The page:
El Dorado AVA

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El Dorado AVA
Wine region
American river running through the El Dorado hills.jpg
The American river running through the El Dorado hills
TypeAmerican Viticultural Area
Year established1983, amended in 1987[1]
CountryUnited States
Part ofCalifornia, Sierra Foothills AVA
Sub-regionsFair Play AVA
Soil conditionsVolcanic
Total area410,115 acres (1,660 km2)[2]
Grapes producedBarbera, Cabernet Franc, Cabernet Sauvignon, Carignane, Charbono, Chardonnay, Cinsault, Gewurztraminer, Graciano, Grenache, Grenache blanc, Malbec, Marsanne, Merlot, Mondeuse, Mourvedre, Muscat Canelli, Petite Sirah, Pinot gris, Pinot noir, Pinotage, Riesling, Rolle, Roussanne, Sangiovese, Sauvignon blanc, Semillon, Syrah, Tempranillo, Tinta Cao, Touriga Nacional, Viognier, Zinfandel [3]
Varietals produced77
No. of wineries43 [2]

The El Dorado AVA is an American Viticultural Area located in El Dorado County, California, United States. Wine grape growers in the region produce a large diversity of varietals, notable varietals are Zinfandel, Barbera, and Syrah and there are significant plantings of Rhône varietals. Located in the foothills of the Sierra Nevada mountains, vineyards are found at elevations between 1,200 feet (366 m) and 3,500 feet (1,067 m) above sea level and some of the best vineyards are planted above 2,000 feet (610 m) elevation. The region benefits from the cool breezes that come off the mountains and push hot air off the vines and down to the valley. The soils of the region are magma based with high levels of acidity.

Established in 1983, The El Dorado American Viticultural Area (AVA, also referred to as an "appellation") includes those portions of El Dorado County bounded on the north by the Middle Fork of the American River, and on the south by the South Fork of the Cosumnes River. El Dorado is a sub-appellation of the 2,600,000-acre Sierra Foothills AVA — one of the largest appellations in California — which includes portions of the counties of Yuba, Nevada, Placer, El Dorado, Amador, Calaveras, Tuolumne and Mariposa.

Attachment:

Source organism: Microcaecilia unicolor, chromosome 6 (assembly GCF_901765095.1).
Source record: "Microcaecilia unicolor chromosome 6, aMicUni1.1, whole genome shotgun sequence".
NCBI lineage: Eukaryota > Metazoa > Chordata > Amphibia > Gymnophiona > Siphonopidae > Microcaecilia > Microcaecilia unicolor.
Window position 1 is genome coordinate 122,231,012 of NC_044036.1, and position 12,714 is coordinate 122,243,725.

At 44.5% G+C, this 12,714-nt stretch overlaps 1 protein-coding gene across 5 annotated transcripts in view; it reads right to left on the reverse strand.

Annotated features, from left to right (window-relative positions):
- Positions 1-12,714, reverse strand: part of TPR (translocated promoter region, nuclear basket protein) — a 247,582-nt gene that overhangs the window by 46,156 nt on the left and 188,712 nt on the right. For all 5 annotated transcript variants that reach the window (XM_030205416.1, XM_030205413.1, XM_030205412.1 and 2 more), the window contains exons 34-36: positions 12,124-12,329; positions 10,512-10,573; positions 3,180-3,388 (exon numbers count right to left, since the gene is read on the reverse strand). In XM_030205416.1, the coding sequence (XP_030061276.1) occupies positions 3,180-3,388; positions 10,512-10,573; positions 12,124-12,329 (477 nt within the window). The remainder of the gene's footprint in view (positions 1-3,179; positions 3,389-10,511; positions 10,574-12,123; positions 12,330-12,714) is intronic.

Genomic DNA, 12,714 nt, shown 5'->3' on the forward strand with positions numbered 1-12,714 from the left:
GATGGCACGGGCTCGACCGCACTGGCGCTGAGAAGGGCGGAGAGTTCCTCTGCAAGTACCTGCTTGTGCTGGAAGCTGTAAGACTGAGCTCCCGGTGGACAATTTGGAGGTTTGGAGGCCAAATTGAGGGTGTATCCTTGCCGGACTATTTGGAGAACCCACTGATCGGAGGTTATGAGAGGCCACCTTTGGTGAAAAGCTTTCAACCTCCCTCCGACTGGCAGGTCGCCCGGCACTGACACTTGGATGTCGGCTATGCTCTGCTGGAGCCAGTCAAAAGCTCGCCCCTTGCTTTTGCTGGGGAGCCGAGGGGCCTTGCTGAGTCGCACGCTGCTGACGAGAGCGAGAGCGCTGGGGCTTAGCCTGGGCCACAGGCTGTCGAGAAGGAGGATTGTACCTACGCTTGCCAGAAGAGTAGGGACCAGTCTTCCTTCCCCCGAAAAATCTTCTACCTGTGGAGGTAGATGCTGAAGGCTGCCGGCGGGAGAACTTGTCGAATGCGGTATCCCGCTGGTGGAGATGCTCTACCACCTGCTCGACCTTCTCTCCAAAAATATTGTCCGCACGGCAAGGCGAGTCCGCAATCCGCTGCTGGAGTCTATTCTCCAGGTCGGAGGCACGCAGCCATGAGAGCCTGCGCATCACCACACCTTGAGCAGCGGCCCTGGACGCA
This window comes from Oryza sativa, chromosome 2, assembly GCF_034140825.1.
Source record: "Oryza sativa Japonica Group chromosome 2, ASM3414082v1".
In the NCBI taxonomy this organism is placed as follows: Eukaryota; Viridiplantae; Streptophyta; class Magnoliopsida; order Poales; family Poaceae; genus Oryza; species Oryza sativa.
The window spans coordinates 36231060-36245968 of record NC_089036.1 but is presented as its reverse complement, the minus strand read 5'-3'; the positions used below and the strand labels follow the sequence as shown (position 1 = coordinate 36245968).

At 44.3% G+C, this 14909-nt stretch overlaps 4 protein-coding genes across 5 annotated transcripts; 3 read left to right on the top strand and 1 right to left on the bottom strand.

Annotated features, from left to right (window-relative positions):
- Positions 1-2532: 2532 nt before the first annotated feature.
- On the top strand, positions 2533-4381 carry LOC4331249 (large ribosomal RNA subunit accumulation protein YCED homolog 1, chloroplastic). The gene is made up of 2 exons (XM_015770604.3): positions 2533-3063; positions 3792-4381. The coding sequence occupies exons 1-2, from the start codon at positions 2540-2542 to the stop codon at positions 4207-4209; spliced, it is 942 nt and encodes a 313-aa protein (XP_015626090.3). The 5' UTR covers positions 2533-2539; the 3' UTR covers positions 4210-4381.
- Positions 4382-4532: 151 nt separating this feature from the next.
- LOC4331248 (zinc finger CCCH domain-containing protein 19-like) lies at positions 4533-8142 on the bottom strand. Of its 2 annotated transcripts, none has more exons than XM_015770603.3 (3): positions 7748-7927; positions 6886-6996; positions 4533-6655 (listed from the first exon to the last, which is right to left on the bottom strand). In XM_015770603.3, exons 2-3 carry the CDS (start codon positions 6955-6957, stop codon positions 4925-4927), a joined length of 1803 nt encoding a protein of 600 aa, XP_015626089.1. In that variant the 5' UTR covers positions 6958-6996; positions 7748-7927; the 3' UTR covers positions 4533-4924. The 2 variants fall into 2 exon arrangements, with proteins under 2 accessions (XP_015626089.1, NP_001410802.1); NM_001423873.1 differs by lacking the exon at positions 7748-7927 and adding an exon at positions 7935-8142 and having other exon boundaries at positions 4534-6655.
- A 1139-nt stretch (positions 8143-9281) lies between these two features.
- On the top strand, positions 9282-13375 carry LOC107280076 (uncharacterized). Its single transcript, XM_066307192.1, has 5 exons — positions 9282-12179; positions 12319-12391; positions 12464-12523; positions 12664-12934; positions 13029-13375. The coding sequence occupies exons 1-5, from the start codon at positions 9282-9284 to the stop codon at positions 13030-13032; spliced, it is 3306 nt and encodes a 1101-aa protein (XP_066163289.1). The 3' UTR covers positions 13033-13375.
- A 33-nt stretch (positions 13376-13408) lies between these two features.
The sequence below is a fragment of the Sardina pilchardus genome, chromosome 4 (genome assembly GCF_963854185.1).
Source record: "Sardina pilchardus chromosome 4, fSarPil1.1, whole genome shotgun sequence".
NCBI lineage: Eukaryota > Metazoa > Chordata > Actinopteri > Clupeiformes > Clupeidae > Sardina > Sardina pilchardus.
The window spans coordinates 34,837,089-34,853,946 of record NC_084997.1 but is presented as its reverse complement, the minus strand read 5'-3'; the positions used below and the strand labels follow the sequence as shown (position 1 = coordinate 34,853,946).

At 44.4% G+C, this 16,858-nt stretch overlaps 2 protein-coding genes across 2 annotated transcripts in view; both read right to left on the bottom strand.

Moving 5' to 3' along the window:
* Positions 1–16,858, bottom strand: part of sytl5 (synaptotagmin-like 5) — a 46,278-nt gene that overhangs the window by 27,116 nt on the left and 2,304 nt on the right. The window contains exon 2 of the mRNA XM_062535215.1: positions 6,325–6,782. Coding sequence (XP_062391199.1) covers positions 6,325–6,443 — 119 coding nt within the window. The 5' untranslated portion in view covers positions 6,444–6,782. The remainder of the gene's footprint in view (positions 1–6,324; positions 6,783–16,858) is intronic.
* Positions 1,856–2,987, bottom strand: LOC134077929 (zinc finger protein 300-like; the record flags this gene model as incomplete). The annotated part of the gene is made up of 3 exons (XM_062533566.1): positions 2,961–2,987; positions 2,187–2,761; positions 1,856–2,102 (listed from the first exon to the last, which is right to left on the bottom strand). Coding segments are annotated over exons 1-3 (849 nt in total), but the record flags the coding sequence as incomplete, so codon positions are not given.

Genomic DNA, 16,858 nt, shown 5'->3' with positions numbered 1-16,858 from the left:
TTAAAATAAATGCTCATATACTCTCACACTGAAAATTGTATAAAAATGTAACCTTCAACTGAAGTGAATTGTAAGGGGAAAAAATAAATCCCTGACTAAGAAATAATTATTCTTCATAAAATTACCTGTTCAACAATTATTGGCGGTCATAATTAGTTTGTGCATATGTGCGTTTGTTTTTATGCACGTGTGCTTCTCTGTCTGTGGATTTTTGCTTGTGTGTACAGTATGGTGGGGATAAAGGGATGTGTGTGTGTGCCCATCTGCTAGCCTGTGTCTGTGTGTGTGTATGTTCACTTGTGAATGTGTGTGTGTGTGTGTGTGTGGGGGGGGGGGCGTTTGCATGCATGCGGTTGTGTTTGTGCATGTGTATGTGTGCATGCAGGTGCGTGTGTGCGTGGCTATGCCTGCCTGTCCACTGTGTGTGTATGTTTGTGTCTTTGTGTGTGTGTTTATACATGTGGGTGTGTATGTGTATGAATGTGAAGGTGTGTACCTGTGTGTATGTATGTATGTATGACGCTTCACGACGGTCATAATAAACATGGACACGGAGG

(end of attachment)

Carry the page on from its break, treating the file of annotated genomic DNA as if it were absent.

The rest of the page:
The El Dorado appellation is unique due to its high elevation and complex topography. El Dorado's mountain vineyards are perched at elevations high above the large, center state valleys, near sea level. The topography is impacted by cooling breezes off the High Sierra Nevada and the complex mountainous topography creates a diversity of micro-climates and growing conditions not found in other regions in the big central valley or coastal mountain settings. Coastal mountains may have vineyard elevations of 200-1,500 feet above sea level (up to 500 meters), where El Dorado wineries tend to start at 1,200 and elevate to 3,500 feet above sea level (1,000 meters) or even higher in some vineyards. [4]

These micro climates provide ideal locations for growing a wide variety of grapes identified with the world's finest wine regions, including Bordeaux, the Rhône, Germany, Italy and Spain. El Dorado grows approximately 70 or more different varieties of grapes, ranging from Gewürztraminer, which does best in the higher and cooler portions of the county, to Zinfandel and Barbera, which ripen perfectly in warmer climates. A significant culture of Rhone varietals are cultivated in the El Dorado AVA for many decades already including significant plantings of Viognier, Syrah, Mourvedre and Grenache grapes. [5]

El Dorado is cooled by elevation rather than by the fog that is common to the coastal regions. This means the grapes receive more direct sunlight, thus ripening fully without retaining excess herbaceous characters or acidity that is out of balance with the fruit flavors. El Dorado's relatively cool fall temperatures also allow the grapes a long "hang time" for uniform ripening.

In conjunction with the climate, there are three basic soil types determining the characteristics of the region: fine-grained volcanic rock, decomposed granite and fine-grained shale. Varying in elevation and topography, each soil offers good drainage and the nutrients needed to encourage vines producing rich, deeply flavored grapes.